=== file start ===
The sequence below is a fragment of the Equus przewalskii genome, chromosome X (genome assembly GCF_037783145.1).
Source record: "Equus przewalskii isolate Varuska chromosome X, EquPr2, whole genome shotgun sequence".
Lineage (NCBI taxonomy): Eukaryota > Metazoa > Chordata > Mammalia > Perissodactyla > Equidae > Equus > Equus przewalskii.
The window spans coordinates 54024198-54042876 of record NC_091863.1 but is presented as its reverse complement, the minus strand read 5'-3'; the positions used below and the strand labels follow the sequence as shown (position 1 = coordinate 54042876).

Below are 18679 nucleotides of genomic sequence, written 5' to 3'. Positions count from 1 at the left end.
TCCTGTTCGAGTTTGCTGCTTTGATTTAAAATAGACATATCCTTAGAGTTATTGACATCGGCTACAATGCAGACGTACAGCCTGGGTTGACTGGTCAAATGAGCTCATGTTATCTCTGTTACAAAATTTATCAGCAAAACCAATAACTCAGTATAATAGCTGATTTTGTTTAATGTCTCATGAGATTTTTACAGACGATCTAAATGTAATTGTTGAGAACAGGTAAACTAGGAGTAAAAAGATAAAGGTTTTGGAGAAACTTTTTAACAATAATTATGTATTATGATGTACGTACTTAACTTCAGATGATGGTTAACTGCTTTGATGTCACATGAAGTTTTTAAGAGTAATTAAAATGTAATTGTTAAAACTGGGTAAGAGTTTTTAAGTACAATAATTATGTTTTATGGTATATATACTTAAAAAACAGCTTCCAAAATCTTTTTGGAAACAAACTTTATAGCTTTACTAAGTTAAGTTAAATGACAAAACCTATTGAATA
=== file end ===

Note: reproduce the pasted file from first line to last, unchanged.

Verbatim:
The sequence below is a fragment of the Equus przewalskii genome, chromosome X (genome assembly GCF_037783145.1).
Source record: "Equus przewalskii isolate Varuska chromosome X, EquPr2, whole genome shotgun sequence".
Lineage (NCBI taxonomy): Eukaryota > Metazoa > Chordata > Mammalia > Perissodactyla > Equidae > Equus > Equus przewalskii.
The window spans coordinates 54024198-54042876 of record NC_091863.1 but is presented as its reverse complement, the minus strand read 5'-3'; the positions used below and the strand labels follow the sequence as shown (position 1 = coordinate 54042876).

Below are 18679 nucleotides of genomic sequence, written 5' to 3'. Positions count from 1 at the left end.
TCCTGTTCGAGTTTGCTGCTTTGATTTAAAATAGACATATCCTTAGAGTTATTGACATCGGCTACAATGCAGACGTACAGCCTGGGTTGACTGGTCAAATGAGCTCATGTTATCTCTGTTACAAAATTTATCAGCAAAACCAATAACTCAGTATAATAGCTGATTTTGTTTAATGTCTCATGAGATTTTTACAGACGATCTAAATGTAATTGTTGAGAACAGGTAAACTAGGAGTAAAAAGATAAAGGTTTTGGAGAAACTTTTTAACAATAATTATGTATTATGATGTACGTACTTAACTTCAGATGATGGTTAACTGCTTTGATGTCACATGAAGTTTTTAAGAGTAATTAAAATGTAATTGTTAAAACTGGGTAAGAGTTTTTAAGTACAATAATTATGTTTTATGGTATATATACTTAAAAAACAGCTTCCAAAATCTTTTTGGAAACAAACTTTATAGCTTTACTAAGTTAAGTTAAATGACAAAACCTATTGAATA